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It should be borne in mind that there is no preference expressed in the liturgical legislation for either “versus populum” or “ad orientem.” Since both positions enjoy the favor of law, the legislation may not be invoked to say that one position or the other accords more closely with the mind of the Church.
— Congregation for Divine Worship (Vatican City), 10 April 2000

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Rev’d Fr. Adrian Fortescue (1874-1923)
published 2 July 2016 by Corpus Christi Watershed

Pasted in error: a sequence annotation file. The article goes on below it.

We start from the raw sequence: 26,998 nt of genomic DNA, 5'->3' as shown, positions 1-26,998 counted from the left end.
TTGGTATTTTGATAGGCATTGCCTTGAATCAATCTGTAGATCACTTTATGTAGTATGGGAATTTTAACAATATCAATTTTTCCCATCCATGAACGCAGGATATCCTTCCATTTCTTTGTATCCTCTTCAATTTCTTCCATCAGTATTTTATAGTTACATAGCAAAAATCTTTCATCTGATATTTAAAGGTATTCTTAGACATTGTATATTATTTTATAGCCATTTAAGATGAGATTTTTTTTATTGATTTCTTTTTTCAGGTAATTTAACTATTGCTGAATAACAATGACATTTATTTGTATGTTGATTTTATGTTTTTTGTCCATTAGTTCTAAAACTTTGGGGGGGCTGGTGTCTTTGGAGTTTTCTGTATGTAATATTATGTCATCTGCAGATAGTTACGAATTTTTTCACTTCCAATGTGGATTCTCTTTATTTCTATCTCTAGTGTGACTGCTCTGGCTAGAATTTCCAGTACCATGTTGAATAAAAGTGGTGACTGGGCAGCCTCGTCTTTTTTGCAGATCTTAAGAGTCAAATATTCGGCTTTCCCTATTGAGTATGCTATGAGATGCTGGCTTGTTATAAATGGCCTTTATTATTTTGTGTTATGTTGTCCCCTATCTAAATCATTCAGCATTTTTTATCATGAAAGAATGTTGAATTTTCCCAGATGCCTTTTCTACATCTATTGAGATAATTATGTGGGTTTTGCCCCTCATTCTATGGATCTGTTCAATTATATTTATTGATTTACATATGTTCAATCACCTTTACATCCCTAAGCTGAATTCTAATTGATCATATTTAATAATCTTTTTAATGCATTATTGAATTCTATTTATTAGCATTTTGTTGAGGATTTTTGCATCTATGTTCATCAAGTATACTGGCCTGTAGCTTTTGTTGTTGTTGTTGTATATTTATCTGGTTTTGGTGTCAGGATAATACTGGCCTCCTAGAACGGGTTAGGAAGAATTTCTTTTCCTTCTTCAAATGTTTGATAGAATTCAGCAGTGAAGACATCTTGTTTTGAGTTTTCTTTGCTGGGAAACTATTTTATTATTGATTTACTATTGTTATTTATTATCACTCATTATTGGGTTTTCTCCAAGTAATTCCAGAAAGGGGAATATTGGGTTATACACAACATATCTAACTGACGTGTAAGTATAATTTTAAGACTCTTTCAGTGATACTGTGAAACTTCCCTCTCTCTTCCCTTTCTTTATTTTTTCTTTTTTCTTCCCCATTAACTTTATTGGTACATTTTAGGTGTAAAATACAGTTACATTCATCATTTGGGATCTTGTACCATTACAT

T WAS AS FOOLISH A MISTAKE to judge poetry of the fourth and following centuries by the rules of the Augustan age as it would be to try to tinker prose written in one language, to make it conform with the grammar of another. There are cases where these seventeenth-century Jesuits did not even know the rules of their own grammar books. In “Conditor alme siderum” they changed lines which are perfectly correct by quantity.
—Fr. Adrian Fortescue


260 Fr. Adrian Fortescue


According to Michael Davies:

On one occasion, Fr. Fortescue was engaged in a hand-to-hand struggle with some fanatical Albanian soldiers at Hebron, and he and his companions had to fight their way with bludgeons to their horses and gallop away—in Adrian’s case with a broken collarbone. On a second occasion the caravan with which he was travelling in Asia Minor, disguised as an Arab, was attacked by brigands, and in self-defense he killed an assailant with a pistol shot.